Ken Muellers is a designer at The Laurel Group and is an ISA Board Certified Master Arborist and can be contacted at

Ken Muellers is a designer at The Laurel Group and is an ISA Board Certified Master Arborist
and can be contacted at

Step right up! If you are a gardener and are looking for a magical elixir to cure all your garden woes, then look no further! This miracle product will help your plants grow no matter where you live. It improves your soil regardless of what type you have. Clay soils, sandy soils, wet soils or dry, this product is for you! But best of all you can get it for free.

No – this is not some snake oil sold off the back of a wagon, this is good old compost. As many seasoned gardeners will attest, compost has many benefits. The organic matter in compost adds nutrients that plants need to thrive. These organic nutrients will reduce the need to apply chemical fertilizers. It also adds microbes, such as beneficial bacteria and fungi that bring life to the soil. When added to clay soils, it improves drainage and pore space and when added to sandy soils it helps with moisture retention.

Although you can buy compost from the store, many gardeners scoff at the idea of paying for something you can get for free. After all, if you have a landscape, you have all the ingredients you need (and you may be paying to get rid of them!).

The components of compost are broken into two main groups – browns and greens. Browns consist of dried leaves, twigs, bark and wood chips. These add carbon. The greens are made up of grass clippings, green leaves and vegetable waste and they bring nitrogen to the mix. When combined (you want more browns than greens) and ample moisture is added to the mixture, these elements will breakdown into humus. Keep in mind, the smaller the pieces you add to the pile, the quicker they will breakdown. Avoid adding any animal by-products or pet waste to the pile.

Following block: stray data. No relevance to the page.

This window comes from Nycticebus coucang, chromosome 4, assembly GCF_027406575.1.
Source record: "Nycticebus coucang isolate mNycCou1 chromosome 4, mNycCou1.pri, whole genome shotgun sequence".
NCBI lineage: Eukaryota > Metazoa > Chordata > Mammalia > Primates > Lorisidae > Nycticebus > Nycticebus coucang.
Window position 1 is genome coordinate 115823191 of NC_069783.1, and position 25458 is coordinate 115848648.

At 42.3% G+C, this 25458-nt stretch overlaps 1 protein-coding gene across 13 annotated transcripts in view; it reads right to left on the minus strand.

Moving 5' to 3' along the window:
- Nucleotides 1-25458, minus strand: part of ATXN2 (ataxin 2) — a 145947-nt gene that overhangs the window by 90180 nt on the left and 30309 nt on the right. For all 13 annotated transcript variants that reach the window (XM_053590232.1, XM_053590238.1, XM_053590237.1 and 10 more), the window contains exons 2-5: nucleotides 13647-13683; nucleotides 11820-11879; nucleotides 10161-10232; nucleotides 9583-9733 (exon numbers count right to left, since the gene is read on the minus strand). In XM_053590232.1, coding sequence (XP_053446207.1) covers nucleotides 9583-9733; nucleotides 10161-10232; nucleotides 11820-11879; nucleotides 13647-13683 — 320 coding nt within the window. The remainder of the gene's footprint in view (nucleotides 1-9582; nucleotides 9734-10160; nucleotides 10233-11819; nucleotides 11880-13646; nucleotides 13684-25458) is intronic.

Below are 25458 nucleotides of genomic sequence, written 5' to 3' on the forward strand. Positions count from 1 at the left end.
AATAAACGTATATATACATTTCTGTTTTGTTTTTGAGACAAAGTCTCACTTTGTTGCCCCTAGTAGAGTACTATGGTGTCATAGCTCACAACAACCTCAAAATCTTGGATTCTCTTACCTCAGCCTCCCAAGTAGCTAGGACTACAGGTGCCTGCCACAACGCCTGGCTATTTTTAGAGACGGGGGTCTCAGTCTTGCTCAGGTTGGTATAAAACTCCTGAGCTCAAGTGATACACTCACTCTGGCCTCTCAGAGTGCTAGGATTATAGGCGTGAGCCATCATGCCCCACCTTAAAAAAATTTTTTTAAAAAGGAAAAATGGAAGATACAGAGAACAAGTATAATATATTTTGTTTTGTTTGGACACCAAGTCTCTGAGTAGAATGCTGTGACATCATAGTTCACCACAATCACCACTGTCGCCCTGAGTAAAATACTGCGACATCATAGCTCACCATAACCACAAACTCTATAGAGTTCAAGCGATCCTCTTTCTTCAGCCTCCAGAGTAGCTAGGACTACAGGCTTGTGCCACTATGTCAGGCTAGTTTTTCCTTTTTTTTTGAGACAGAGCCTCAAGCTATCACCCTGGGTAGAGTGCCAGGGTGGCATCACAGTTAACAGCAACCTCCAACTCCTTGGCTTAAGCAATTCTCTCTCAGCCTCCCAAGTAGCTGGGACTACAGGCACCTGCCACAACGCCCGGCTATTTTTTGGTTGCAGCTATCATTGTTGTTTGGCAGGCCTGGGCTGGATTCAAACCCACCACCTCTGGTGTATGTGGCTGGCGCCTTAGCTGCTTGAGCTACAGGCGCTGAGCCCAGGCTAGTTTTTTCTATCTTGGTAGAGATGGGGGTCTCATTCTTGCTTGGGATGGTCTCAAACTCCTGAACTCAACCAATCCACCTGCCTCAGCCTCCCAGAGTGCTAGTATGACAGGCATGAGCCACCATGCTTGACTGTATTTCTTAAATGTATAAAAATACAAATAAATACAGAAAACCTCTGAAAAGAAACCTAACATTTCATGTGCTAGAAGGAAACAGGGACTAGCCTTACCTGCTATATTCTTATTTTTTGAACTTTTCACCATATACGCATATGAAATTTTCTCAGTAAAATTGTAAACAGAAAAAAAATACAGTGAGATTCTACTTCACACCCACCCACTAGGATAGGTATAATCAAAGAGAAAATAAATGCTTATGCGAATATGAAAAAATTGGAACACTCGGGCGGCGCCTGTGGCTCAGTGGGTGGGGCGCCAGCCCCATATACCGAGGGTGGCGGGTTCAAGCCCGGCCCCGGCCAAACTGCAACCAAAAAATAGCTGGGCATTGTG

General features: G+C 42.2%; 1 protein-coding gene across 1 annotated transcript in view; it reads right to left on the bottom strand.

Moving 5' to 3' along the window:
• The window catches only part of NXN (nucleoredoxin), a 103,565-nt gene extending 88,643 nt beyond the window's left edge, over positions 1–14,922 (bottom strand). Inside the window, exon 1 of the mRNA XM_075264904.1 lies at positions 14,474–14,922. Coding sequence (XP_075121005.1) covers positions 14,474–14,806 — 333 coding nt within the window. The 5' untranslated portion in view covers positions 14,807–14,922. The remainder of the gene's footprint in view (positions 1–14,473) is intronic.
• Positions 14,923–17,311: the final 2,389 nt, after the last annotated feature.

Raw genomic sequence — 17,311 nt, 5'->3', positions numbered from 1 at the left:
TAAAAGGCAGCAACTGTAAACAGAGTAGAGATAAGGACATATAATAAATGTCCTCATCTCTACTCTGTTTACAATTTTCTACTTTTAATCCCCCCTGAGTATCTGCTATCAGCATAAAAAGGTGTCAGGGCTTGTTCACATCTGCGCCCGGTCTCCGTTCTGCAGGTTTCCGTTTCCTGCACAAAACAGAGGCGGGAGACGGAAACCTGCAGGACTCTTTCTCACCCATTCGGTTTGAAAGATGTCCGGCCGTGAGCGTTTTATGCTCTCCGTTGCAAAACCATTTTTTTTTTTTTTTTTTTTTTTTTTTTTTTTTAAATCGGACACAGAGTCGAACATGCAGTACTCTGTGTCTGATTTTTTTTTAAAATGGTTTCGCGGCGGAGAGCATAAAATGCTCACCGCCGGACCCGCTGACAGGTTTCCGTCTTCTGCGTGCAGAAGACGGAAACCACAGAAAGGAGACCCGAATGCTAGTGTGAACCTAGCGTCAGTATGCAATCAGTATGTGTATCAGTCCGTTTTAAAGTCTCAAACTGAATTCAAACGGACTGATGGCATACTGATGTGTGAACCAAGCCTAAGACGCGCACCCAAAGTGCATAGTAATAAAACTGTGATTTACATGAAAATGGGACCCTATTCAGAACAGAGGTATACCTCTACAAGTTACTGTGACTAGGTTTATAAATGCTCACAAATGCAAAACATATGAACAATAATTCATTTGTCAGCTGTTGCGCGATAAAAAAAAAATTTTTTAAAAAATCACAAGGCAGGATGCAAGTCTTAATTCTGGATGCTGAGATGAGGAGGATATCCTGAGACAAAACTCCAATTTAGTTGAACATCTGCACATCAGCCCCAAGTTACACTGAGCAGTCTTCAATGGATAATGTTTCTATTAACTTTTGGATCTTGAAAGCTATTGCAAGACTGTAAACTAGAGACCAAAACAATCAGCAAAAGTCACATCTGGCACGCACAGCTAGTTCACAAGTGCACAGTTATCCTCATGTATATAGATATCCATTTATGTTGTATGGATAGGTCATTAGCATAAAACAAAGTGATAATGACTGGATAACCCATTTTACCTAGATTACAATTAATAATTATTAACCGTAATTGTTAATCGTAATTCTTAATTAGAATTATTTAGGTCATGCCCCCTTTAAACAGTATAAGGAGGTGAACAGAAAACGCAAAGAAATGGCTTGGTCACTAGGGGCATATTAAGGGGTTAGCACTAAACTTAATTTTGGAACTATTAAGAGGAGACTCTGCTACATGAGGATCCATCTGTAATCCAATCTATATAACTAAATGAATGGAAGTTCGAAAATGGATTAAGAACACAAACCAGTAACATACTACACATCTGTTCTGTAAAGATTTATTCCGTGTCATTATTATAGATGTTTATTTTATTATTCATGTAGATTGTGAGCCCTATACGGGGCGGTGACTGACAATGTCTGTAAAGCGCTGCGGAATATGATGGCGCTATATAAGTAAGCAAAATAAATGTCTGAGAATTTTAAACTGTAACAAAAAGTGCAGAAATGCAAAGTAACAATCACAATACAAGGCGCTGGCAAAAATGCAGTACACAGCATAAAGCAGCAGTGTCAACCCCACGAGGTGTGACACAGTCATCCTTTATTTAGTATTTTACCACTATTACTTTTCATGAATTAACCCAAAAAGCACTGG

For the decomposition process to happen, you need enough of these materials to reach critical mass. It usually takes at least a few cubic feet of material to start the decomposition happening. These metabolic processes produce temperatures over 140 degrees. This heat also kills off pathogens and any potential weed seeds in the mixture. These natural processes take time, but you can speed it up by turning the layers periodically. This allows oxygen in to help in the metabolic process while still providing enough heat for good results. There are compost tumblers on the market to do this on a small scale.

To start composting, you can simply pile the material in layers in a corner of the yard, or if space is limited, constructing a compost bin may be in order. It is useful to have two or three bins so you can have one that is ready for the garden, while the next batch is just getting started.

How ever you store your compost, I recommend putting it away from entertaining areas to avoid unpleasant odors intruding on your party. If you like your neighbors, and want them to keep liking you, don’t place it on the property line downwind from their entertaining area either.

If compost is good, compost tea is even better. Compost tea
is basically compost extract, concentrating all the benefits into liquid form that can be spread or sprayed on and around your plants. If interested, you can find recipes on line.
If you have neither the time or patience to make your own compost or compost tea, the store-bought variety can suffice (it’s kinda like cheating though).